As may be seen from the drawing and from the above discussion, when connector bar 43 is withdrawn to its outermost position, reel 15 has the capability of complete freedom of rotation through any angle. This is possible because when the connector plugs 40, 41 and 42 are disengaged from the circuit board 23, there are no electrical connections to the circuit boards which would otherwise restrict the angular rotation of the reel 15.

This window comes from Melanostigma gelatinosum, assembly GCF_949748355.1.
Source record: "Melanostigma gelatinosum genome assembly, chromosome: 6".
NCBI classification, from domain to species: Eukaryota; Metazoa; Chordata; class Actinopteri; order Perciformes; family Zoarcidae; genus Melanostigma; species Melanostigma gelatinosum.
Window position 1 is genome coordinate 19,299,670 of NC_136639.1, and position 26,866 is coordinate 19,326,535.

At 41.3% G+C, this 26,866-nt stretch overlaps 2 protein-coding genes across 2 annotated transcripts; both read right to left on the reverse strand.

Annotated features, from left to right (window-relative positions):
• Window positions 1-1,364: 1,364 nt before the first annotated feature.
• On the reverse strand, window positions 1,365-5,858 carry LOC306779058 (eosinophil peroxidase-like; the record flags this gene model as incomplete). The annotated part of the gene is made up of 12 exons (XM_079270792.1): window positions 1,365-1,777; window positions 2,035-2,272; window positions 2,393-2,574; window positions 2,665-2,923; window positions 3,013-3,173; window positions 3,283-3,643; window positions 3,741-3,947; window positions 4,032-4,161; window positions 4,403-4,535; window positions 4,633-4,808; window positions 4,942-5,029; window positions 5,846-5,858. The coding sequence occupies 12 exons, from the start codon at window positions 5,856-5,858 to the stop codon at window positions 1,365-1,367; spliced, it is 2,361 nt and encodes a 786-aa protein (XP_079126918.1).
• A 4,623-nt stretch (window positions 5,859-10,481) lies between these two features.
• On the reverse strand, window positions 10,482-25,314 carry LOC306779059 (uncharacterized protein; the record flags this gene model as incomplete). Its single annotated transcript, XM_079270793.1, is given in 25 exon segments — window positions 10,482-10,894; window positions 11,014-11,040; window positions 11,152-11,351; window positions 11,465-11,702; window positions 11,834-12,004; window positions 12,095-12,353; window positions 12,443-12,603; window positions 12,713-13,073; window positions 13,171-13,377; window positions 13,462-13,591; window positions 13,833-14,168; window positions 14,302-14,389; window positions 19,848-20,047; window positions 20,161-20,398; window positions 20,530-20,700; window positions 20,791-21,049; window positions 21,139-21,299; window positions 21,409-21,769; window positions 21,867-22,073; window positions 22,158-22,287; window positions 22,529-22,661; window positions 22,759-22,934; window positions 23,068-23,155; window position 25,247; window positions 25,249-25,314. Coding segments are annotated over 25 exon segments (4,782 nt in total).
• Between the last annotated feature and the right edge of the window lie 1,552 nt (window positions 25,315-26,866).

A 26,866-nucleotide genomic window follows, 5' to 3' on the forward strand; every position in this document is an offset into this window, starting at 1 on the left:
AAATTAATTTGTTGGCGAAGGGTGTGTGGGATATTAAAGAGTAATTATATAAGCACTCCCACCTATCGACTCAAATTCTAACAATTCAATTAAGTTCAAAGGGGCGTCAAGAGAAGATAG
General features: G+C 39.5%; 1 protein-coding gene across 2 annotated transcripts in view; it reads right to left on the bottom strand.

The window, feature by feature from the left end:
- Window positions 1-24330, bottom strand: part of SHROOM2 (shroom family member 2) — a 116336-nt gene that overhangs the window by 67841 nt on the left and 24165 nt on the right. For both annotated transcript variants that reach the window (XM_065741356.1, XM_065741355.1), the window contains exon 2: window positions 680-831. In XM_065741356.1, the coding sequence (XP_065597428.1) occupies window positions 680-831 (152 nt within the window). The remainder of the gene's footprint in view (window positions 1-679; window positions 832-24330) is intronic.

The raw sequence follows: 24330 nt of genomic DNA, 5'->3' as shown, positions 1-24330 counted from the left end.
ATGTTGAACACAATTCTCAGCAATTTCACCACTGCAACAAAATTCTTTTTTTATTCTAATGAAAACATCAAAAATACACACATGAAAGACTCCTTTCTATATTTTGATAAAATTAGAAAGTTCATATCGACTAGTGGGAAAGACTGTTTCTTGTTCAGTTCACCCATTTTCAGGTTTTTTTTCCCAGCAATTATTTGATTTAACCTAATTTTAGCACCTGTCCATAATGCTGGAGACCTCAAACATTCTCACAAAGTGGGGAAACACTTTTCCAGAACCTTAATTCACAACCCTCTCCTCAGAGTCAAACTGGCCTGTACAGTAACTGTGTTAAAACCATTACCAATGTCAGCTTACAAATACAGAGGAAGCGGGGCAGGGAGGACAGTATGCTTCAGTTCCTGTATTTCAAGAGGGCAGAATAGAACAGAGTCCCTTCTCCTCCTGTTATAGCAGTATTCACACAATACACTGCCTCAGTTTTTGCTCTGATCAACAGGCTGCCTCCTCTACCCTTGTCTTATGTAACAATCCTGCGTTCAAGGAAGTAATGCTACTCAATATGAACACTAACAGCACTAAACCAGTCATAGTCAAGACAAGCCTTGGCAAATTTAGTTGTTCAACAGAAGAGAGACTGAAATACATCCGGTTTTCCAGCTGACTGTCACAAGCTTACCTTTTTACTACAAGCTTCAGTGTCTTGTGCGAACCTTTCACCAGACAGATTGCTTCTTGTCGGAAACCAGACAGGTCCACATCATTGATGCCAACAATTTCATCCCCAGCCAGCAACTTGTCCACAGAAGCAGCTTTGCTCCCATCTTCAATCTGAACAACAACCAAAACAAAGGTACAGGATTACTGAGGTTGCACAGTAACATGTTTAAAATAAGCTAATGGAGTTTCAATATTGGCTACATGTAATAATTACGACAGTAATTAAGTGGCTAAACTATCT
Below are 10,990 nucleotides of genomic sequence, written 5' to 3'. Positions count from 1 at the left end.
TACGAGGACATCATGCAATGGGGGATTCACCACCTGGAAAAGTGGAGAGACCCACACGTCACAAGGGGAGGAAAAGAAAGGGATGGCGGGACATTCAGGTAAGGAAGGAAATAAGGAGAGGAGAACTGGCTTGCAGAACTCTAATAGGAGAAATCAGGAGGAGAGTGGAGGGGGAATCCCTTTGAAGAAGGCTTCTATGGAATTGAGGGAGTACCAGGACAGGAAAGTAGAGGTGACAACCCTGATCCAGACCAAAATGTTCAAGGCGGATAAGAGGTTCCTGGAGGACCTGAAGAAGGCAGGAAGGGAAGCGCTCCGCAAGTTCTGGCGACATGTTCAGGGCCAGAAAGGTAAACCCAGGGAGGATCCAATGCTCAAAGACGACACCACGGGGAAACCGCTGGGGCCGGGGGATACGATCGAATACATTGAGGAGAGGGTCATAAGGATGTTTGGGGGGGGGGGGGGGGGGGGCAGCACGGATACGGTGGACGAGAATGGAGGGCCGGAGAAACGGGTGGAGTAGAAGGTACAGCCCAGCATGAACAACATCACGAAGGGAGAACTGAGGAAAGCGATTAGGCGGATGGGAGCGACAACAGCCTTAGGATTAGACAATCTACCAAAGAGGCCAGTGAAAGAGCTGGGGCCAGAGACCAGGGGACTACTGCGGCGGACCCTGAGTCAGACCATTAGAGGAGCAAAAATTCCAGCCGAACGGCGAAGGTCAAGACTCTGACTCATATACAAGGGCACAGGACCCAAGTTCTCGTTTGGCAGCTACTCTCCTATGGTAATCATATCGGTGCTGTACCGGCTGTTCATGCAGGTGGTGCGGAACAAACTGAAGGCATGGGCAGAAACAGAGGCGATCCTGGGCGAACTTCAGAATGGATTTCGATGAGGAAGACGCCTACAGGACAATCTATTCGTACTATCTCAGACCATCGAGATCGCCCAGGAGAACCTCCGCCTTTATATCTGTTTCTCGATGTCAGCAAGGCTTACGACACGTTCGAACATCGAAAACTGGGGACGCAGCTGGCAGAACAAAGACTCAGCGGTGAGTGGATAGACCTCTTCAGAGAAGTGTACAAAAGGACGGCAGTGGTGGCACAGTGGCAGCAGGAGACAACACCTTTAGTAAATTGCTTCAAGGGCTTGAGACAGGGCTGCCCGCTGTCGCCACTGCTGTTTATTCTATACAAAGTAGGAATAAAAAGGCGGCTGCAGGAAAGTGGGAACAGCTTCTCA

As illustrated in the drawing, connector plug 40 provides terminal connectors for a plurality of conductors that may be connected to various power sources and test signal sources of a large and complextest console. Similarly, connector plug 41 may provide terminal connections for a plurality of conductors that lead to a variety of different types of test and monitoring equipment that also is located at the test console. This test equipment may include voltage and current meters, frequency meters, Oscilloscopes, counters, and spectrum analyzers, for example. The connector plug 42, on the other hand, may provide terminal connections for a plurality of wires that lead to and from a module which contains one or more circuits that are to be tested. With such an arrangement as illustrated, each one of the circuit boards mounted on the reel 15 would be pre-wired, or pre-programmed so as to effect desired interconnections between the power sources, the circuit under test, and the test and monitoring equipment, these interconnections being accomplished between the vertical and horizontal conductors on the two faces of the circuit board, as explained above. Different tests may be performed on a circuit by providing different interconnections on various ones of the circuit boards and by sequentially connecting different ones of the circuit boards to the connector plugs 40, 41 and 42. Furthermore, the diiferent circuit boards mounted on reel 15 may be programmed to provide the necessary interconnections for a number of different circuits to be tested. In one programming switch constructed in the manner illustrated in the drawing, 72 circuit boards were mounted within drum 15, and the boards provided the necessary interconnections and active and/ or passive additional elements necessary to test a major portion of a complex electronic system which was built up of individual modules, each circuit board being cataloged to a corresponding module.